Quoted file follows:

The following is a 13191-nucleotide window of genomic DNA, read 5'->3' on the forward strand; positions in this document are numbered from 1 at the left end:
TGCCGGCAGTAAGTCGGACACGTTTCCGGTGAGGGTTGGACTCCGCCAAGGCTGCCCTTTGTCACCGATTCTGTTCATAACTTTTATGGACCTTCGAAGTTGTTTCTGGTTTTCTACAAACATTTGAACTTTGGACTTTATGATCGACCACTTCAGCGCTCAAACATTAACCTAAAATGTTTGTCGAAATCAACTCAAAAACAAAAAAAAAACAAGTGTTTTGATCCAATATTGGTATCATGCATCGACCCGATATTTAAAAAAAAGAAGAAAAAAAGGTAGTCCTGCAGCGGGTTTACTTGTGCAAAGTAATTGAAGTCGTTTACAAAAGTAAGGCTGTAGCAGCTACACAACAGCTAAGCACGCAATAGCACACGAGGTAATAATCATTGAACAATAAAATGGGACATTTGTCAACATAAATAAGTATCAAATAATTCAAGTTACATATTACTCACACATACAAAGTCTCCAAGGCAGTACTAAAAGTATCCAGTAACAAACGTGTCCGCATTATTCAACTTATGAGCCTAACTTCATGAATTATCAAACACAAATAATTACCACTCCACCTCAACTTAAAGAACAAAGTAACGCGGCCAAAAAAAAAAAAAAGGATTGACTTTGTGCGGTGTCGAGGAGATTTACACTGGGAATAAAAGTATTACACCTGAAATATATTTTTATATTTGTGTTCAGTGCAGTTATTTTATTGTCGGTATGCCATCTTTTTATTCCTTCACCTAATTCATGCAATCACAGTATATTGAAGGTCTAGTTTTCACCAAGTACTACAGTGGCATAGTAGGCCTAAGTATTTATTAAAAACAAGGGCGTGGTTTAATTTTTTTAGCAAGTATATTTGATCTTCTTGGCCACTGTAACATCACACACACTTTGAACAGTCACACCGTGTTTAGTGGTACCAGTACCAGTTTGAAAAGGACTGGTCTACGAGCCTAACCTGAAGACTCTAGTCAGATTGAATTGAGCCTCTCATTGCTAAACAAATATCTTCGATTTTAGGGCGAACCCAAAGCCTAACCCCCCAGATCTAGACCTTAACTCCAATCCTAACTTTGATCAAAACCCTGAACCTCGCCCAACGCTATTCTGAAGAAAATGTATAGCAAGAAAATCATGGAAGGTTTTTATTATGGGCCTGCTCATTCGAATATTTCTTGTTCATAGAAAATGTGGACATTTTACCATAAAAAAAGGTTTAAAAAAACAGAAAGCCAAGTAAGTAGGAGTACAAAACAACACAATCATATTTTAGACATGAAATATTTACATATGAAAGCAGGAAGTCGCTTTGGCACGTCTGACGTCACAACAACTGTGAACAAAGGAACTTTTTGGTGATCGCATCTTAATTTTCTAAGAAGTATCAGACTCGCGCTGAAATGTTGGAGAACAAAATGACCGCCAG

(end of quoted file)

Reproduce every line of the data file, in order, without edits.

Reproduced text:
The following is a 13191-nucleotide window of genomic DNA, read 5'->3' on the forward strand; positions in this document are numbered from 1 at the left end:
TGCCGGCAGTAAGTCGGACACGTTTCCGGTGAGGGTTGGACTCCGCCAAGGCTGCCCTTTGTCACCGATTCTGTTCATAACTTTTATGGACCTTCGAAGTTGTTTCTGGTTTTCTACAAACATTTGAACTTTGGACTTTATGATCGACCACTTCAGCGCTCAAACATTAACCTAAAATGTTTGTCGAAATCAACTCAAAAACAAAAAAAAAACAAGTGTTTTGATCCAATATTGGTATCATGCATCGACCCGATATTTAAAAAAAAGAAGAAAAAAAGGTAGTCCTGCAGCGGGTTTACTTGTGCAAAGTAATTGAAGTCGTTTACAAAAGTAAGGCTGTAGCAGCTACACAACAGCTAAGCACGCAATAGCACACGAGGTAATAATCATTGAACAATAAAATGGGACATTTGTCAACATAAATAAGTATCAAATAATTCAAGTTACATATTACTCACACATACAAAGTCTCCAAGGCAGTACTAAAAGTATCCAGTAACAAACGTGTCCGCATTATTCAACTTATGAGCCTAACTTCATGAATTATCAAACACAAATAATTACCACTCCACCTCAACTTAAAGAACAAAGTAACGCGGCCAAAAAAAAAAAAAAGGATTGACTTTGTGCGGTGTCGAGGAGATTTACACTGGGAATAAAAGTATTACACCTGAAATATATTTTTATATTTGTGTTCAGTGCAGTTATTTTATTGTCGGTATGCCATCTTTTTATTCCTTCACCTAATTCATGCAATCACAGTATATTGAAGGTCTAGTTTTCACCAAGTACTACAGTGGCATAGTAGGCCTAAGTATTTATTAAAAACAAGGGCGTGGTTTAATTTTTTTAGCAAGTATATTTGATCTTCTTGGCCACTGTAACATCACACACACTTTGAACAGTCACACCGTGTTTAGTGGTACCAGTACCAGTTTGAAAAGGACTGGTCTACGAGCCTAACCTGAAGACTCTAGTCAGATTGAATTGAGCCTCTCATTGCTAAACAAATATCTTCGATTTTAGGGCGAACCCAAAGCCTAACCCCCCAGATCTAGACCTTAACTCCAATCCTAACTTTGATCAAAACCCTGAACCTCGCCCAACGCTATTCTGAAGAAAATGTATAGCAAGAAAATCATGGAAGGTTTTTATTATGGGCCTGCTCATTCGAATATTTCTTGTTCATAGAAAATGTGGACATTTTACCATAAAAAAAGGTTTAAAAAAACAGAAAGCCAAGTAAGTAGGAGTACAAAACAACACAATCATATTTTAGACATGAAATATTTACATATGAAAGCAGGAAGTCGCTTTGGCACGTCTGACGTCACAACAACTGTGAACAAAGGAACTTTTTGGTGATCGCATCTTAATTTTCTAAGAAGTATCAGACTCGCGCTGAAATGTTGGAGAACAAAATGACCGCCAG